Afro-American Folksongs: A Study in Racial and National Music

Afro-American Folksongs: A Study in Racial and National Music

Afro-American Folksongs: A Study in Racial and National Music

Afro-American Folksongs: A Study in Racial and National Music

Excerpt

This book was written with the purpose of bringing a species of folksong into the field of scientific observation and presenting it as fit material for artistic treatment. It is a continuation of a branch of musical study for which the foundation was laid more than a decade ago in a series of essays with bibliographical addenda printed in the New York "Tribune," of which journal the author has been the musical reviewer for more than thirty years. The general subject of those articles was folksongs and their relation to national schools of composition. It had come to the writer's knowledge that the articles had been clipped from the newspaper, placed in envelopes and indexed in several public libraries, and many requests came to him from librarians and students that they be republished in bookform. This advice could not be acted upon because the articles were mere outlines, ground-plans, suggestions and guides to the larger work or works which the author hoped would the be the result of his instigation.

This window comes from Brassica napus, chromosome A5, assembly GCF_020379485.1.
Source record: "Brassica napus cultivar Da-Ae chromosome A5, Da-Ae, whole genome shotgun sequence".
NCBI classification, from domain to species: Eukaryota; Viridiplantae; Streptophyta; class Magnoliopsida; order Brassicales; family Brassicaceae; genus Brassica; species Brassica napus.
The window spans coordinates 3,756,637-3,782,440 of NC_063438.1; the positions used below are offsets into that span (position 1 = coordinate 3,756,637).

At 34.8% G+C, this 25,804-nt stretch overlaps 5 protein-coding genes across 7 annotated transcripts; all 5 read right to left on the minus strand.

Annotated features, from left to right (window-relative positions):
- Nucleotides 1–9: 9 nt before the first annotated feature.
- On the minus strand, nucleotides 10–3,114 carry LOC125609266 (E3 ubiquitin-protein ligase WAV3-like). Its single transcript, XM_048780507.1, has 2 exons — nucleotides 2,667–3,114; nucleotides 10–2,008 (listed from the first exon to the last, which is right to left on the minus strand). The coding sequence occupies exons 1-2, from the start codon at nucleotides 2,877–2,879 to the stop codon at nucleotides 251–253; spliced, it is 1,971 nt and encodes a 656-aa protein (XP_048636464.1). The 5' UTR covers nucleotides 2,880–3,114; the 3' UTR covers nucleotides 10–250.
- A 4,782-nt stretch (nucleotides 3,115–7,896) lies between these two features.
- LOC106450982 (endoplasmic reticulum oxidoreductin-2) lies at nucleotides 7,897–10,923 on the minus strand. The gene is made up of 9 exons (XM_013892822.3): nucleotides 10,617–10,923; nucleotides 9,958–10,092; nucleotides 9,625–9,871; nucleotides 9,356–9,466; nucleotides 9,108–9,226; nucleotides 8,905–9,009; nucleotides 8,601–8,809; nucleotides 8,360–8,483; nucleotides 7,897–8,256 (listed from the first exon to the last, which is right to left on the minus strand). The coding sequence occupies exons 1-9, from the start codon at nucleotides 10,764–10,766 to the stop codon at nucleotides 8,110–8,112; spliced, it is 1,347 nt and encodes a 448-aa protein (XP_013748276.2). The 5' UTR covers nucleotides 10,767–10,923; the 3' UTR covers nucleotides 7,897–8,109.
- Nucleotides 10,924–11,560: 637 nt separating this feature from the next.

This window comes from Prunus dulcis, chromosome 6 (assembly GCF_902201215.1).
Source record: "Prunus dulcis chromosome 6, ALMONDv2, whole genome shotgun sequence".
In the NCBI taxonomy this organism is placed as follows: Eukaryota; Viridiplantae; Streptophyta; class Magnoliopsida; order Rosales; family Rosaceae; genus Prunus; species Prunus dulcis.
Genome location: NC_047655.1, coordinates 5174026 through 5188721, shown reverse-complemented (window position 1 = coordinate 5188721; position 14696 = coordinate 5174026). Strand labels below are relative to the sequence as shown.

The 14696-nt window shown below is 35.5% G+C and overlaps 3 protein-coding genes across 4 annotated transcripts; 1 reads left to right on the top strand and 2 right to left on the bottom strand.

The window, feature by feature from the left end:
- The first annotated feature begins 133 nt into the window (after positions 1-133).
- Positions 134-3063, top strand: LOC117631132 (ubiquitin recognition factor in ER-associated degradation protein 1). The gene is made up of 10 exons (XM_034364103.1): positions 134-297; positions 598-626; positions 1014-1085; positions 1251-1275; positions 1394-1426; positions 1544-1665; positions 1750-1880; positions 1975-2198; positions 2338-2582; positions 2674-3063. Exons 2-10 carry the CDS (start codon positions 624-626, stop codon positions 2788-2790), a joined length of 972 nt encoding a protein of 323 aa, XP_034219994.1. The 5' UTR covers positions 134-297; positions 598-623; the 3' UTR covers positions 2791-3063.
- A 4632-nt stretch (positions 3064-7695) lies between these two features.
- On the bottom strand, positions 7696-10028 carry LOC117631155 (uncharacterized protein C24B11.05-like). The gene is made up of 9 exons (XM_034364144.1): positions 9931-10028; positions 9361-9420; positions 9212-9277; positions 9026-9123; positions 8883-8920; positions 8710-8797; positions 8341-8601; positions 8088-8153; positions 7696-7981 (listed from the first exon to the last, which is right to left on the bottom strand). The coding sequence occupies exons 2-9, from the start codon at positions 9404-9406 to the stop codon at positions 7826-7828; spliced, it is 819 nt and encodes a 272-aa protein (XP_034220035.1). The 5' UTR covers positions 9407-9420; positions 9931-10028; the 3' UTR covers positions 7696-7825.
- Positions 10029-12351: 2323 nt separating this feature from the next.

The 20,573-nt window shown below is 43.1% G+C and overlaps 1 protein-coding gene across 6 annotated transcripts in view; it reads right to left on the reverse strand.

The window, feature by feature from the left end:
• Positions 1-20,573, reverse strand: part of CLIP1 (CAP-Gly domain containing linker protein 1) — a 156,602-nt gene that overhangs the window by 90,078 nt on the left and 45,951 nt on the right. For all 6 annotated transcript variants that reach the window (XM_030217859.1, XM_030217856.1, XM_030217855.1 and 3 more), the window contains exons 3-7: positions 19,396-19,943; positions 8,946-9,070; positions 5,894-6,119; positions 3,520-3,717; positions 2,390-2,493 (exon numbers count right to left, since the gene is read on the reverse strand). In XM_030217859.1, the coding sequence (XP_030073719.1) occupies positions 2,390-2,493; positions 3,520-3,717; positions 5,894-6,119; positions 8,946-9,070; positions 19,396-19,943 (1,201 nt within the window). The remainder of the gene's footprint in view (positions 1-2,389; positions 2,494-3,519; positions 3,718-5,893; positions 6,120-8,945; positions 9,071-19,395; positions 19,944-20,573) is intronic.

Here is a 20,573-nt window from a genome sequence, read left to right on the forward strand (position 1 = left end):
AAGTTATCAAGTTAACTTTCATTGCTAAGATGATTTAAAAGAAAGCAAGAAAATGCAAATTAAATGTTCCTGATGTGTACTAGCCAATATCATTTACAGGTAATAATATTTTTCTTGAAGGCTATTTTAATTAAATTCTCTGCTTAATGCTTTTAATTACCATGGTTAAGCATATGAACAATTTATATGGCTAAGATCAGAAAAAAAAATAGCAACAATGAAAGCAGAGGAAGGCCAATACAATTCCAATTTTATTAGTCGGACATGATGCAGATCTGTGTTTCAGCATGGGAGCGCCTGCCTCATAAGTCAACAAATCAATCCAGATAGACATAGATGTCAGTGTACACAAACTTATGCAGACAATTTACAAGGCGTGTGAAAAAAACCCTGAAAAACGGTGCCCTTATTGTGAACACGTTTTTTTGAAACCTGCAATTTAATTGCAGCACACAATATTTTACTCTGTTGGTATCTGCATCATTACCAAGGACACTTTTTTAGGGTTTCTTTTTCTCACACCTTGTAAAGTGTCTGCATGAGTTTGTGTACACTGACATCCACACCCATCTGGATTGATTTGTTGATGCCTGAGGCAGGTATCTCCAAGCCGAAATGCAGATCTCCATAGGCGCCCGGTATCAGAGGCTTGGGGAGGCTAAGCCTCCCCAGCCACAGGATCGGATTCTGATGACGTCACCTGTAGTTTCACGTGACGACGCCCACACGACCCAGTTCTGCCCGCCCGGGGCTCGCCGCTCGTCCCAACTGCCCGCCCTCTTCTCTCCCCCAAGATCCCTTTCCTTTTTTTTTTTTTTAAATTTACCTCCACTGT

Folksong literature has grown considerably since then, especially in Europe, but the subject of paramount interest to the people of the United States has practically been ignored. The songs created by the negroes while they were slaves on the plantations of the South have cried out in vain for scientific study, though "ragtime" tunes, which are their debased offspring, have seized upon the fancy of the civilized world. This popularity may be deplorable, but it serves at least to prove that a marvellous potency lies in the characteristic rhythmical element of the slave songs. Would not a wider and truer knowledge of their other characteristics as well lead to the creation of a better art than that which tickles the ears and stimulates the feet of the pleasure-seekers of London, Paris, Berlin and Vienna even more than it does those of New York?

The charm of the Afro-American songs has been widely recognized, but no musical savant has yet come to analyze them. Their two most obvious elements only have been copied by composers and dance-makers, who have wished . . .

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